Wall Street: Money Never Sleeps… But You Might

It feels almost sacrilegious not to laud Wall Street: Money Never Sleeps, in the wake of Michael Douglas’s recent diagnosis of stage four throat cancer. Maybe I’m an anomaly, but I honestly found myself dozing off during the 2 hour and 15 minute film. It was a matinee, so I couldn’t really blame the late hour. Could it have been the convoluted plot?

Seeing Douglas in the Gordon Gekko role, newly reformed after serving an 8-year prison term for what he called “a victimless crime” strains credulity. Pass it off to my Wall Street career, but last I heard, insider trading hurts lots of people – if only because they don’t have access to information that makes the fat cats fatter while the pitiful portfolios of the peons get smaller.

Shia LaBeouf plays Jake Moore, the good cop to Gekko’s redemptive soul. Jake is engaged to marry Gekko’s daughter, Winnie, played by Carey Mulligan, who no longer speaks to her father, blaming him for her younger brother’s death from drug addiction because Gekko wasn’t around. Sorry, but blaming parents for all of life’s mishaps is a tired story, and forgiving imperfect parents often gets second shrift.

Jake is a protégé of Lou Zabel, played by Frank Langella, who sort of reminds us of a nice, benevolent Lehman executive (yes, this may be an oxymoron) who couldn’t seem to come to terms with the new rules of the game. Langella is stellar and totally believable in the role the of old school banker facing personal and professional ruin, and he delivers a moral lesson that seems apt in the wake of the financial meltdown. Jake, bent on avenging his mentor’s ruination, partners with Gekko who is looking to get back in the money game. Everybody’s nemesis is the predatory Bretton James, slickly portrayed by Josh Brolin. Too perfect by half, one is blinded by his whitened teeth and perfect wife at the obligatory charity benefit designed to redeem his soul.

The actors are terrific, but figuring out the plot takes some doing, and the denouement seems to come out of nowhere. Michael Douglas lives up to the Gekko role, changing his appearance a couple of times to subtly tell us what he’s up to. (I liked his prison look the best – so honest and straightforward.) The surprise turn at the end lets us know he may be back, and the speech he delivers at the end supposedly ties it all together, finally. As the credits began, I found myself wondering what really happened. Sorry, Michael. We hope you have a complete recovery, and that you’ll get a better role next time.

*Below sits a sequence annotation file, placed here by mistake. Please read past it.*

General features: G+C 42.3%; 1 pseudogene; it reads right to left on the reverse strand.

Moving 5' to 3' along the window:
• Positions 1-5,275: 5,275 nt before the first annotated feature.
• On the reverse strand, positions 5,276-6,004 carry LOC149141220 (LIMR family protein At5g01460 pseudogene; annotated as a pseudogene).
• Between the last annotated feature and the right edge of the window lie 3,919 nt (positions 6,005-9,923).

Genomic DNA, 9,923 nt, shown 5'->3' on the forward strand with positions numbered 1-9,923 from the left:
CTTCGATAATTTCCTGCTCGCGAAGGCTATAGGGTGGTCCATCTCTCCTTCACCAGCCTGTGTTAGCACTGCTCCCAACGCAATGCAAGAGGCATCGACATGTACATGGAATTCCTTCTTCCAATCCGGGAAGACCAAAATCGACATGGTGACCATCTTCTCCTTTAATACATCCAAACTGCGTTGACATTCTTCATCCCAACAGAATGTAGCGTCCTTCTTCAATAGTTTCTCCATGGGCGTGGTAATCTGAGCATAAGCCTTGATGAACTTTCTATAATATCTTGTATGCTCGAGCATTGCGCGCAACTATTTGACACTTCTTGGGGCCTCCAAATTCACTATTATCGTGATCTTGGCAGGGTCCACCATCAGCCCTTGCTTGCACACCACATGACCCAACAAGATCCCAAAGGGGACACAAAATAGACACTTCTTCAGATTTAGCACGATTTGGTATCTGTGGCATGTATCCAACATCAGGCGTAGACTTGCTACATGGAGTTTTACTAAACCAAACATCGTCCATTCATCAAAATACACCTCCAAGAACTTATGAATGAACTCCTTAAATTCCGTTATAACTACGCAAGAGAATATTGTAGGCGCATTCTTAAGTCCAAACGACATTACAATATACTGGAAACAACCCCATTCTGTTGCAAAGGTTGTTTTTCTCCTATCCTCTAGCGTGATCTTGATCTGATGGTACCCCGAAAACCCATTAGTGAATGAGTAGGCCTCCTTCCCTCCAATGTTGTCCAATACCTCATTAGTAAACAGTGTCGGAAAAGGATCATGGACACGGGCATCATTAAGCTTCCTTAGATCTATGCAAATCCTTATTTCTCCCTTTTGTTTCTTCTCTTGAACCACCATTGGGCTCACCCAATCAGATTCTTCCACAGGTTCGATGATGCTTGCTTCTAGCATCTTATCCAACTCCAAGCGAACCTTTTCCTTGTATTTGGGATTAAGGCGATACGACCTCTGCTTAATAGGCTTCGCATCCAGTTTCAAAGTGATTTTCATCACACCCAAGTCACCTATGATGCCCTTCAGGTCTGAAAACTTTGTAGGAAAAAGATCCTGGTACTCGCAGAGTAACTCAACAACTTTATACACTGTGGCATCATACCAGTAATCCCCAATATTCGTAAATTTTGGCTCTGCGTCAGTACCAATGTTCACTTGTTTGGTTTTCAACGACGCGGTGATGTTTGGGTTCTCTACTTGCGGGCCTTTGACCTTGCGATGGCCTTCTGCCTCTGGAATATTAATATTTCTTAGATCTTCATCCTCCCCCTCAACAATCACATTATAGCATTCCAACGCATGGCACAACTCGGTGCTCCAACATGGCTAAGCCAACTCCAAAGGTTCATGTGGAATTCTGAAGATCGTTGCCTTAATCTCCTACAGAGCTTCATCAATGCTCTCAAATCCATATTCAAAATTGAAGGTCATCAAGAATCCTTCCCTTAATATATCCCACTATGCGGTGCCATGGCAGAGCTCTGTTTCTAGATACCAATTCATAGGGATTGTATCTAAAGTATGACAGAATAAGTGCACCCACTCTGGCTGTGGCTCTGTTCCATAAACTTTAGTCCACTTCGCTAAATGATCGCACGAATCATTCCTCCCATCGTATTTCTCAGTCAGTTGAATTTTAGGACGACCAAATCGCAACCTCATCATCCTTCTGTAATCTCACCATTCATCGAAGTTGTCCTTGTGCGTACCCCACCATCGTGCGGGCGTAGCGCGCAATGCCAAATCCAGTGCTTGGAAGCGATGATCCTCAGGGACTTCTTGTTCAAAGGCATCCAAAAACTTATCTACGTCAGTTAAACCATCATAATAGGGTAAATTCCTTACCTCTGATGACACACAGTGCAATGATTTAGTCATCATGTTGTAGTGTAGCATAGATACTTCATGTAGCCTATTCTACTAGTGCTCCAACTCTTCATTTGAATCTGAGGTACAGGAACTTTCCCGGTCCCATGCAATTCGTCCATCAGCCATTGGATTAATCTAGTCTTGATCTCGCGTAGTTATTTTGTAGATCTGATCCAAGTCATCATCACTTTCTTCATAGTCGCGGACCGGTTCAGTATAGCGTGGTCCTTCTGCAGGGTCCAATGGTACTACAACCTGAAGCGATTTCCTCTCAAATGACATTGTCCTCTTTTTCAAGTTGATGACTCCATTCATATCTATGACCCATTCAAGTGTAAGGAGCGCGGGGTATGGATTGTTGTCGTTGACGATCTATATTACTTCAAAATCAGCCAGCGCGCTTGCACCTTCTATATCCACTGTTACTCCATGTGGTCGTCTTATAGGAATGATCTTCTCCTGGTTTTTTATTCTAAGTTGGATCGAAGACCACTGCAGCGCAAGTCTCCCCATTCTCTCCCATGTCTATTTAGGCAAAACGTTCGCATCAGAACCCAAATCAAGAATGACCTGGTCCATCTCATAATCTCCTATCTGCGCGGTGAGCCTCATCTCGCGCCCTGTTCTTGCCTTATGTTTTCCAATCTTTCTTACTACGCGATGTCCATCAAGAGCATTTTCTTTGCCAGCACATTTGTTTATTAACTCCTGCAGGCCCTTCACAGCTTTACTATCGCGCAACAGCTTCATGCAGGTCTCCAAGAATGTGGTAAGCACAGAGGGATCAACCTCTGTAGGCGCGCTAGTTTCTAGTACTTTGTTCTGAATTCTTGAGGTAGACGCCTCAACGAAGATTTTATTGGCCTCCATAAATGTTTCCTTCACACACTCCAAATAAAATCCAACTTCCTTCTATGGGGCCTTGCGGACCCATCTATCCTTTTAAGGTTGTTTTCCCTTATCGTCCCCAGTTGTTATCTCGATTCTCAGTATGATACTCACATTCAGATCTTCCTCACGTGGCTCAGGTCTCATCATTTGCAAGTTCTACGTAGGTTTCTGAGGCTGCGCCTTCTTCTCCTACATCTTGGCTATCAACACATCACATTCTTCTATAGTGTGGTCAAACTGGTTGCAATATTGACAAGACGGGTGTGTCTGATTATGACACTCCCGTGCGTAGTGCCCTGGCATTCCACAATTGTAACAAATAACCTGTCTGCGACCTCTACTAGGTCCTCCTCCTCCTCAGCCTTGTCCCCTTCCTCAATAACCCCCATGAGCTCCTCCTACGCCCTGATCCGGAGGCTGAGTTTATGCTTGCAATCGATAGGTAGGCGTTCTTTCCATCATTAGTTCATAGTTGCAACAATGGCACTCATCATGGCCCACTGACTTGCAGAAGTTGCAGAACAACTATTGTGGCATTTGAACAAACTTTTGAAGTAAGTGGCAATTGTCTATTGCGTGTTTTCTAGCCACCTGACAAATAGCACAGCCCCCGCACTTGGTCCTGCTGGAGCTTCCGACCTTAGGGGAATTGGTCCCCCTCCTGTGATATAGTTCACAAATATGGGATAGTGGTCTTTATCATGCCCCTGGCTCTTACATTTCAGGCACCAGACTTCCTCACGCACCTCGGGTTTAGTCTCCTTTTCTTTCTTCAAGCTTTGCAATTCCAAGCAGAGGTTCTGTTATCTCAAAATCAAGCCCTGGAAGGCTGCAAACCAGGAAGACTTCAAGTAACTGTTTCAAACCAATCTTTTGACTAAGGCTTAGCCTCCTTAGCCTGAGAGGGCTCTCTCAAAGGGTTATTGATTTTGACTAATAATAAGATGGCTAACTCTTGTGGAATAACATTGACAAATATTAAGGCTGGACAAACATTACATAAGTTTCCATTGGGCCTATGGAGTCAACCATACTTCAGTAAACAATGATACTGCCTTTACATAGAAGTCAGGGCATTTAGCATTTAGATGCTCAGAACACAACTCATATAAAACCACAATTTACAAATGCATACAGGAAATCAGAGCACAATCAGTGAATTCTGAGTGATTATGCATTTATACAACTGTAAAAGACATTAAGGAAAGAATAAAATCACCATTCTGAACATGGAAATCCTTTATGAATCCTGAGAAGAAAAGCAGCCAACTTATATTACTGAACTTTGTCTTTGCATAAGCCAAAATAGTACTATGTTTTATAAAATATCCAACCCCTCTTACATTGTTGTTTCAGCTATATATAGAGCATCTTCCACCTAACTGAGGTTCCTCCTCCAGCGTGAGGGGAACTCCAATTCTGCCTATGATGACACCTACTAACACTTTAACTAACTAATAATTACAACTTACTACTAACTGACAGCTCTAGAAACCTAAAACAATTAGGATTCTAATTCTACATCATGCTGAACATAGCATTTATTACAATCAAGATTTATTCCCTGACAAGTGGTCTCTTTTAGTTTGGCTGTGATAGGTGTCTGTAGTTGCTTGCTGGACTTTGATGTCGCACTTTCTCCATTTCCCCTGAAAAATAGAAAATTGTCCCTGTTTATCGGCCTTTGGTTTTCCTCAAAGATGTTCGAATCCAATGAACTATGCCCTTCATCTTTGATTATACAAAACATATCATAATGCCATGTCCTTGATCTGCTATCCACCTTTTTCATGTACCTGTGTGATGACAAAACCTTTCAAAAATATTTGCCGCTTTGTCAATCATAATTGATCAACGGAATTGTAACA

About Merry Sheils (63 Articles)
Merry Sheils won the New York Press Club’s Journalism Award for best business writing in 2011 and 2012. As a portfolio manager for private clients, she writes a financial column for WomenAroundTown.com as well as features and profiles. She frequently writes economic and capital markets commentary, including white papers, thought leadership pieces and investment reports, for companies and investment managers. Prior to becoming a writer, Merry worked as a senior portfolio manager and investment analyst at BNYMellon and Wilmington Trust Company (now M&T Bank). A SUNY graduate with a degree in finance, she is the author of “Debt-Based Securities” and has been published in The Financial Times, Forbes and Chief Executive Magazine, and has appeared as a guest on CNBC. She founded First New York Equity, Incorporated, an investment advisory firm, and sold it to Price Waterhouse (now PricewaterhouseCoopers). She divides her time between New York City and her 18th century house in Columbia County, NY, where she is active in the North Chatham Free Library, the Old Chatham Hunt Club and the Columbia County Historical Society.